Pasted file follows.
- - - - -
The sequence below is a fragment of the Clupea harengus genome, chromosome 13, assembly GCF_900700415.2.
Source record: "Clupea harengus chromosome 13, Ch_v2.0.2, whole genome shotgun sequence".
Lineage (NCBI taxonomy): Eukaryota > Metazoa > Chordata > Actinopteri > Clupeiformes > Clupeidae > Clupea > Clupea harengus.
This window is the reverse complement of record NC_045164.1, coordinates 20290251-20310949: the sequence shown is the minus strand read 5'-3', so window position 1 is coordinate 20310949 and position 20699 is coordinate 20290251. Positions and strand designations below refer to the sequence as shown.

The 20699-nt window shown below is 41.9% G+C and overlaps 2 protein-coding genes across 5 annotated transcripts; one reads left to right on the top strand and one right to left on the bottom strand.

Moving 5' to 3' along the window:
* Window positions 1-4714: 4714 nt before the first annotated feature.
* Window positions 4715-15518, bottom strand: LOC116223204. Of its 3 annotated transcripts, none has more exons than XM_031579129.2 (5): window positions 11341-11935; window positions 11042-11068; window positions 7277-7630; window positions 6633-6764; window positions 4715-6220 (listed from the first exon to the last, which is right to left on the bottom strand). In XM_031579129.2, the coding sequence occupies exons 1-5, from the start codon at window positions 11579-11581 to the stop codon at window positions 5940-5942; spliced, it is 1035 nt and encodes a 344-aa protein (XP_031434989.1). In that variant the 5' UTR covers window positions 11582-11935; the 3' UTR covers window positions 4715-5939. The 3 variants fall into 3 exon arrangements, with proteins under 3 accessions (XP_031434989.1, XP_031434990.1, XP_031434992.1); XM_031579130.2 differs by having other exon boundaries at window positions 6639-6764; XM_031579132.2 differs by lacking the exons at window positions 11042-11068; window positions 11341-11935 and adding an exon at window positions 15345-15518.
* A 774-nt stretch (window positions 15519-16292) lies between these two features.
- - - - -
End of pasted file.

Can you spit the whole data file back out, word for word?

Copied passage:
The sequence below is a fragment of the Clupea harengus genome, chromosome 13, assembly GCF_900700415.2.
Source record: "Clupea harengus chromosome 13, Ch_v2.0.2, whole genome shotgun sequence".
Lineage (NCBI taxonomy): Eukaryota > Metazoa > Chordata > Actinopteri > Clupeiformes > Clupeidae > Clupea > Clupea harengus.
This window is the reverse complement of record NC_045164.1, coordinates 20290251-20310949: the sequence shown is the minus strand read 5'-3', so window position 1 is coordinate 20310949 and position 20699 is coordinate 20290251. Positions and strand designations below refer to the sequence as shown.

The 20699-nt window shown below is 41.9% G+C and overlaps 2 protein-coding genes across 5 annotated transcripts; one reads left to right on the top strand and one right to left on the bottom strand.

Moving 5' to 3' along the window:
* Window positions 1-4714: 4714 nt before the first annotated feature.
* Window positions 4715-15518, bottom strand: LOC116223204. Of its 3 annotated transcripts, none has more exons than XM_031579129.2 (5): window positions 11341-11935; window positions 11042-11068; window positions 7277-7630; window positions 6633-6764; window positions 4715-6220 (listed from the first exon to the last, which is right to left on the bottom strand). In XM_031579129.2, the coding sequence occupies exons 1-5, from the start codon at window positions 11579-11581 to the stop codon at window positions 5940-5942; spliced, it is 1035 nt and encodes a 344-aa protein (XP_031434989.1). In that variant the 5' UTR covers window positions 11582-11935; the 3' UTR covers window positions 4715-5939. The 3 variants fall into 3 exon arrangements, with proteins under 3 accessions (XP_031434989.1, XP_031434990.1, XP_031434992.1); XM_031579130.2 differs by having other exon boundaries at window positions 6639-6764; XM_031579132.2 differs by lacking the exons at window positions 11042-11068; window positions 11341-11935 and adding an exon at window positions 15345-15518.
* A 774-nt stretch (window positions 15519-16292) lies between these two features.